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Greek euro exit looms closer as banks crumble

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posted on May, 16 2012 @ 05:05 PM
UK Telegraph

A tsunami of capital flight from Greece threatens to overwhelm the authorities, forcing the country out of the euro before fresh elections in June.

Economists warned that the Greek financial system could crumble within weeks or days unless the European Central Bank steps up support.

President Karolos Papoulias told party leaders that banks had lost €700m in withdrawals on Monday alone as citizens rush to pre-empt capital controls and a much-feared return to the Drachma.

He cited central bank warnings that "great fear" might soon escalate to panic. The leaked details lend credence to claims that capital flight by both savers and firms have reached €4bn a week since the triumph of anti-bailout parties on May 6.

Steen Jakobsen from Danske Bank said outflows are becoming unstoppable, not helped by open talk in EU circles of `technical’ plans for Greek withdrawal.

"This has a self-fulfilling prophecy built into it and I don’t think we can get to June. The fuse is burning and the only two options now are a controlled explosion where Germany steps in to ensure an orderly exit, or an uncontrolled explosion," he said.

So what y'all think? The ECB will step up its support and rescue Greece to keep it in the Euro?

Apparently the stakes are too high not too...

IIF's Charles Dallara says Greek exit 'somewhere between catastrophic and armageddon'

The damage to the rest of Europe from Greece leaving the euro would be "somewhere between catastrophic and Armageddon", the chief negotiator for the body representing private sector holders of Greek bonds said on Wednesday.

Charles Dallara, who as head of the International Institute of Finance (IIF) spent months in Athens negotiating the largest ever sovereign debt restructuring, also said he had seen evidence that more people were moving their cash out of Greece.

"There has been a pick up of deposit flight from Greece," Mr Dallara told reporters, but added he thought this could be stabilised "once you get a new government in place, if that government reaffirms its intention to remain in the euro zone".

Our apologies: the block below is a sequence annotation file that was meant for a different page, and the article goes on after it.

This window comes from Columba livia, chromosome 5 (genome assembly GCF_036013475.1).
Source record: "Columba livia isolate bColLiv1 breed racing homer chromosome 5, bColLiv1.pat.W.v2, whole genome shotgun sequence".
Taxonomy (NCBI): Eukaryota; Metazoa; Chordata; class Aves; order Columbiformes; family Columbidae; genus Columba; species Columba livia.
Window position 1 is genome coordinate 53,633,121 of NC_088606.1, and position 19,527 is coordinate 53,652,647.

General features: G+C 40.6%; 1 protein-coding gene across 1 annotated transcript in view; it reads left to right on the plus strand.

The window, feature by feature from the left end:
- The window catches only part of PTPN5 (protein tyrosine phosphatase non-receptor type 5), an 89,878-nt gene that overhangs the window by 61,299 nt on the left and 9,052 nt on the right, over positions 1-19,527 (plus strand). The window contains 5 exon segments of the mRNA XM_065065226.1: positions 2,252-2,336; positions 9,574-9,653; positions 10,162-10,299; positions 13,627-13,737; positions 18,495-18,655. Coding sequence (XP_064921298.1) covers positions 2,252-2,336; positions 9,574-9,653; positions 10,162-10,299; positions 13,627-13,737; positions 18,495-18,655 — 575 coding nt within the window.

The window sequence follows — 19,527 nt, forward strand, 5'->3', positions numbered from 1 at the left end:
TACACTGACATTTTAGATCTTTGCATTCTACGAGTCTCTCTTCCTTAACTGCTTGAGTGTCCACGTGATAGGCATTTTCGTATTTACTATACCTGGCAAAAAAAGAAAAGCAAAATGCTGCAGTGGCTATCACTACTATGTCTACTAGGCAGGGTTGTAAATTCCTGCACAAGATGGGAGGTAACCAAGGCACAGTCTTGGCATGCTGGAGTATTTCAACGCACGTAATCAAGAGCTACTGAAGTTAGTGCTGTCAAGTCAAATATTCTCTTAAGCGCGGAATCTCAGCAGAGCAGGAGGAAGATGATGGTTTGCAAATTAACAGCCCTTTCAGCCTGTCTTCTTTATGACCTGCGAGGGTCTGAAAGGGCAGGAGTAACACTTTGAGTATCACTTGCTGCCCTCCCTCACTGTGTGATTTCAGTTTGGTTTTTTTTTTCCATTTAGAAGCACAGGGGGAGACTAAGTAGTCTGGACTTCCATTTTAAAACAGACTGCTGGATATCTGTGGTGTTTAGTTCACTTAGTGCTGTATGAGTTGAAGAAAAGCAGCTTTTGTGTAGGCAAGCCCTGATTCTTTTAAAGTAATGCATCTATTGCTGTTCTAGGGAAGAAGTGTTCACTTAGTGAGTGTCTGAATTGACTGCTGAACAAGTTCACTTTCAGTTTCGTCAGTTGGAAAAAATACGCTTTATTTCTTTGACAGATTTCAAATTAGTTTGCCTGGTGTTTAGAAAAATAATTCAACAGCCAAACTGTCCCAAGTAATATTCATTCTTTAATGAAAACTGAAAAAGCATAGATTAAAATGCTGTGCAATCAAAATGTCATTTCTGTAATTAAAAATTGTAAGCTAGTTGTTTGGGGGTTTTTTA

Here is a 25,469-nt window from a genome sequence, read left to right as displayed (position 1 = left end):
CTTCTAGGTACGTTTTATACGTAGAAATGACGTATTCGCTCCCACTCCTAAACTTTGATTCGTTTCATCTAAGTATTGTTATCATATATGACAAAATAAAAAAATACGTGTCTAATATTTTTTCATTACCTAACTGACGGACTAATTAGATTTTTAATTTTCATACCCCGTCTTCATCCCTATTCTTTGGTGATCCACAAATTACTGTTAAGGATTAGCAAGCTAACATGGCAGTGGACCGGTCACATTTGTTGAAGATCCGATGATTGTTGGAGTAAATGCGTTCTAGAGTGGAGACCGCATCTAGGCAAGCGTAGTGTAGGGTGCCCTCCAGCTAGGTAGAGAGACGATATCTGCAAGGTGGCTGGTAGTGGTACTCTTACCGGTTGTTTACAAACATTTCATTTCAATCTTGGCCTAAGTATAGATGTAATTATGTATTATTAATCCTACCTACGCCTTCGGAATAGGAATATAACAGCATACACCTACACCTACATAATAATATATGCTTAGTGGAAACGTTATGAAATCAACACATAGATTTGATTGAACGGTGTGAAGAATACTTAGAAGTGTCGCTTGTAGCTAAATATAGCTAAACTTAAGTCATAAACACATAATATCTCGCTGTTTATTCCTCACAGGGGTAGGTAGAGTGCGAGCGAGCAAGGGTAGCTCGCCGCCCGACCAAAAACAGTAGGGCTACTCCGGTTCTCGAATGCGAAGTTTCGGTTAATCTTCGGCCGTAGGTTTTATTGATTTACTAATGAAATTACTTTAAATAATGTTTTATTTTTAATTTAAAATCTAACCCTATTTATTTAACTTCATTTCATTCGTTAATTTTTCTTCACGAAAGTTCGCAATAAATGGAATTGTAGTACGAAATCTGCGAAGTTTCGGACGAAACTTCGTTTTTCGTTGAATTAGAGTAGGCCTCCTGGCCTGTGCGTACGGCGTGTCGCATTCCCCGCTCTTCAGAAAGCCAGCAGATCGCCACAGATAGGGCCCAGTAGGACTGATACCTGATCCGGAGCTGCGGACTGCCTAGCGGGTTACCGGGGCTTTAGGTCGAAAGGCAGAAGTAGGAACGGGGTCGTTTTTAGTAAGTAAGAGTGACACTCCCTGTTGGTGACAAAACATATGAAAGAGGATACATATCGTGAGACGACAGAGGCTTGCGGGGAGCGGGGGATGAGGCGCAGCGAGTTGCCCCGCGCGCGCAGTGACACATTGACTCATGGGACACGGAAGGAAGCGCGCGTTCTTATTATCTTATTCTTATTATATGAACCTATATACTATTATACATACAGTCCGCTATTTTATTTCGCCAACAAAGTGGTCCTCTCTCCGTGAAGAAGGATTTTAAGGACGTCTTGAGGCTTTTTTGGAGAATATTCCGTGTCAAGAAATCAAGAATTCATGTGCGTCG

He was speaking on a visit to Ireland, which followed Greece into an international bailout in 2010 but has been far more successful in boosting exports to keep the economy afloat while slashing government spending.

Policymakers have begun to speak openly of the risk that Greece, now in its fifth year of recession, might leave the euro. Mr Dallara said the costs of a Greek exit would be so severe that Europe has to find a palatable way of solving their woes.

"I think that it (a Greek exit) is possible, but I wouldn't call it inevitable and I wouldn't even call it likely because the costs for Greece, for Europe and for the global economy are likely each in their own way to be immense," Mr Dallara said in a speech.

"The pressures on Spain, Portugal, even Italy and conceivably Ireland could be immense and the need for Europe to step up with much greater support for the banking systems would be substantial."

Once Greece exits, anything of any imaginable financial catastrophes could ensue.

posted on May, 16 2012 @ 06:11 PM
Well, if the Greeks are making a run on the banks and withdrawing Euros.
The EU must either uphold or fold.
I would hope to see the Greeks leave the EU and reinstate their own currency just after the Greeks get all of those Euros outta the bank.
Talk about a perfect storm, last one holding the ball loses.

posted on May, 16 2012 @ 07:42 PM
reply to post by g146541

LOl and then onto Spain, Italy, Portugal, the world.

posted on May, 16 2012 @ 08:05 PM
Will the Greek people still be able to feed themselves? Or will people die because of this event?

posted on May, 16 2012 @ 08:19 PM

Originally posted by NuclearMitochondria
Will the Greek people still be able to feed themselves? Or will people die because of this event?

Some world organization will come to their aid. The U.N. will make sure of that. I personally think they should take it out of the fat retirement packages of the banker CEO's who recently bailed while they could


posted on May, 16 2012 @ 08:21 PM
Thanks for posting this story. I had not heard Greek banks could cause Greece to stop using the Euro sooner than the June elections.

In essense, it sounds like Greece is suffering from massive bank runs which is threatening to make the banks insolvent. Let me know if I don't have this correct. If Greek banks become insolvent, then the loans from the European Union and IMF won't get paid back. Correct? Suddenly other countries with a lot of Greek loans such as Spain, Italy, Ireland, Portugal either have large Greek loans or will suffer huge increases in borrowing costs to pay interest on their own debts and create the perceived threat among investors that they will not be paid back in full further increasing those countries debt payments. This could in turn spill over to the US in a disaster scenario affecting US banks losing billions in bad loans to European countries in default. US citizens who thought they would not be affected could suddenly wake up and hear about a bank holiday here in the US and days later after the dust settled, find out their money market accounts have 30 percent less than they used to. Apparently 30% of money market funds are invested in Europe. I'm just saying worst case scenario.

Let me know if my interpretation is wrong.
Hopefully worst case never happens.

posted on May, 16 2012 @ 11:41 PM
ECB stops monetary policy operations to some Greek banks-Reuters
Senior Judge now incharge of emergency Govt in Greece unitl June 17 Election

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